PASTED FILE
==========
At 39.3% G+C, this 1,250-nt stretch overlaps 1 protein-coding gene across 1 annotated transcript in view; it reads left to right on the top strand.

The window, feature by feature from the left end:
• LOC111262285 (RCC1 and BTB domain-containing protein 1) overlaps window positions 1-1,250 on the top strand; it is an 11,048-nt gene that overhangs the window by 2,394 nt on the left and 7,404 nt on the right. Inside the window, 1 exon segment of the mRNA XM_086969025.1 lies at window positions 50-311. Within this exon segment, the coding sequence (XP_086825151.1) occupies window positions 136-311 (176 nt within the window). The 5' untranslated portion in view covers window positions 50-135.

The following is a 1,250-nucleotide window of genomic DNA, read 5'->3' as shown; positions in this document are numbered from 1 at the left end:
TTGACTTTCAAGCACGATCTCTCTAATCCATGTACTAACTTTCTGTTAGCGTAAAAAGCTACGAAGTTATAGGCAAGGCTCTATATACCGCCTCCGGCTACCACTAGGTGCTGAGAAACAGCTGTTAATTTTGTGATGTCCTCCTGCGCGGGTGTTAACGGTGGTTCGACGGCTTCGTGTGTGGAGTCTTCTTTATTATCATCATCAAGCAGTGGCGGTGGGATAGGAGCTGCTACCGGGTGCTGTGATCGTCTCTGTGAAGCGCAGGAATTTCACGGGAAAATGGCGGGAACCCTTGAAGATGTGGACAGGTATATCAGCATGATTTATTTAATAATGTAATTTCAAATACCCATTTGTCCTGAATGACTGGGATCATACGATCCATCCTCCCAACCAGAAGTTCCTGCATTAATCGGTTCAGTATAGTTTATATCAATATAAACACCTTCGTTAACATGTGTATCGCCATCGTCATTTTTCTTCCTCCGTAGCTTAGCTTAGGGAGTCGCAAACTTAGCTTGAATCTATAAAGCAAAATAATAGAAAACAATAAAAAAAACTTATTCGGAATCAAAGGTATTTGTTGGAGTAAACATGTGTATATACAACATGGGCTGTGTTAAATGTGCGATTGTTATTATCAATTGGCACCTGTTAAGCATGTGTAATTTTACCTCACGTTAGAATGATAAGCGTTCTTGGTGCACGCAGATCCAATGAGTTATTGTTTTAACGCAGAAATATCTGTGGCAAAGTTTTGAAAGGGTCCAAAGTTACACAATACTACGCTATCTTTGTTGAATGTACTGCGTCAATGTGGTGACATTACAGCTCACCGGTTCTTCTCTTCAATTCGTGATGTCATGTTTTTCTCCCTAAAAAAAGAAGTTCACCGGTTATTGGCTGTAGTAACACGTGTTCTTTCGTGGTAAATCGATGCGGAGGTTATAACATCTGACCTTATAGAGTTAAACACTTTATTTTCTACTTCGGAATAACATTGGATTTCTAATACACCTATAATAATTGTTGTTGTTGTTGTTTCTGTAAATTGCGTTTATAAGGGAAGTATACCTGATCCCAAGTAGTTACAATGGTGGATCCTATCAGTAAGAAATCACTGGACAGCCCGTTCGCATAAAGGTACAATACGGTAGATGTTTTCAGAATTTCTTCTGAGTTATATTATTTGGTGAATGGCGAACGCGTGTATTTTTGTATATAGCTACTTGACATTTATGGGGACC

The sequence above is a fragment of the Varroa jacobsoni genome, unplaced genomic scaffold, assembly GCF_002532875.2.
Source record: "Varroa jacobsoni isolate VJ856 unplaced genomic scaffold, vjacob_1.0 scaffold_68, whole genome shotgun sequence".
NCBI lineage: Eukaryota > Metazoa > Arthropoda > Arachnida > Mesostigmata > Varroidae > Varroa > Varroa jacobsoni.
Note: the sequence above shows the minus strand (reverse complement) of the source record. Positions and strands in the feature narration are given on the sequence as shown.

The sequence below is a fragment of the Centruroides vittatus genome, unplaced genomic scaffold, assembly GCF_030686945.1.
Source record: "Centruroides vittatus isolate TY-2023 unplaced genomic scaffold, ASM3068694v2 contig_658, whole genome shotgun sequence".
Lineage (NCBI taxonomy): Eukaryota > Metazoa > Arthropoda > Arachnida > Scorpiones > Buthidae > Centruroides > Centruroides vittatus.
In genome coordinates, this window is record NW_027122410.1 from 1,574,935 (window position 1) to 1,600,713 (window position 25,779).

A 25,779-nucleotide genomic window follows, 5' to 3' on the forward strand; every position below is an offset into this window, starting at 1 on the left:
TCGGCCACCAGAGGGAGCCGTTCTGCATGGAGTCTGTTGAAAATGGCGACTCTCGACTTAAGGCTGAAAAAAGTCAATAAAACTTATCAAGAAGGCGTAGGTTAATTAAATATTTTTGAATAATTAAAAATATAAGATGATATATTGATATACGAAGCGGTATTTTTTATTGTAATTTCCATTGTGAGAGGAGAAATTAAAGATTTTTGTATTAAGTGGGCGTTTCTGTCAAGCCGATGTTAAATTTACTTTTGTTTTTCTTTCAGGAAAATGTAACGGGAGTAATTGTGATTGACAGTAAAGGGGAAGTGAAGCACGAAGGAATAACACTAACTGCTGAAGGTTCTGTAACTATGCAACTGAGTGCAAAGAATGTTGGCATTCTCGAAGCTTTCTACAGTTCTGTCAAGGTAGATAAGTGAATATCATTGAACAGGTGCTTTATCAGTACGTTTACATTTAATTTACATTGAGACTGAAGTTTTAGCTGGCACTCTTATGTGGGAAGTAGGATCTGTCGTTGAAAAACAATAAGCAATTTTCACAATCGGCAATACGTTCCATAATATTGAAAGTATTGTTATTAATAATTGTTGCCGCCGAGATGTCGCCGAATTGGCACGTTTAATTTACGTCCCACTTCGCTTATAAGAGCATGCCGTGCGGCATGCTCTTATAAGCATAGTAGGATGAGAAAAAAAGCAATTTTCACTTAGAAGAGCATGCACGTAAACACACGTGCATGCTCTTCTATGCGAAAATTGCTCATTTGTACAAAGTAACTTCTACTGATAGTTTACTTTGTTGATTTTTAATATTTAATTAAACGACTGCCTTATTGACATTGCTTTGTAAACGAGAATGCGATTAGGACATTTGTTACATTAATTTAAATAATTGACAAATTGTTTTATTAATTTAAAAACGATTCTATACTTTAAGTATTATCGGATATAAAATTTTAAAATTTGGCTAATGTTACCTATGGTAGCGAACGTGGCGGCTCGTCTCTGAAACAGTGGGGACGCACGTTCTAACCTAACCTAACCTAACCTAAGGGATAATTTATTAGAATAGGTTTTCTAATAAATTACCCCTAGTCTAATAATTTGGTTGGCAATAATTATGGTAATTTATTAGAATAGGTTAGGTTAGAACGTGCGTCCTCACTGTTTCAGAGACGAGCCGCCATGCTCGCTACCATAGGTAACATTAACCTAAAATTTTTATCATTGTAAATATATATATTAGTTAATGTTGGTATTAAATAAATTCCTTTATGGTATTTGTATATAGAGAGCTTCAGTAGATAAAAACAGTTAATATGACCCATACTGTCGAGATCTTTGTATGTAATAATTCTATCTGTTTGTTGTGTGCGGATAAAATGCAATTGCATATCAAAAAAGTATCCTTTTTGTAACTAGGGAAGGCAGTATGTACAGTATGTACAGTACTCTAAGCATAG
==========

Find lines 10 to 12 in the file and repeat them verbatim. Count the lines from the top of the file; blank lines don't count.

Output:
The sequence below is a fragment of the Centruroides vittatus genome, unplaced genomic scaffold, assembly GCF_030686945.1.
Source record: "Centruroides vittatus isolate TY-2023 unplaced genomic scaffold, ASM3068694v2 contig_658, whole genome shotgun sequence".
Lineage (NCBI taxonomy): Eukaryota > Metazoa > Arthropoda > Arachnida > Scorpiones > Buthidae > Centruroides > Centruroides vittatus.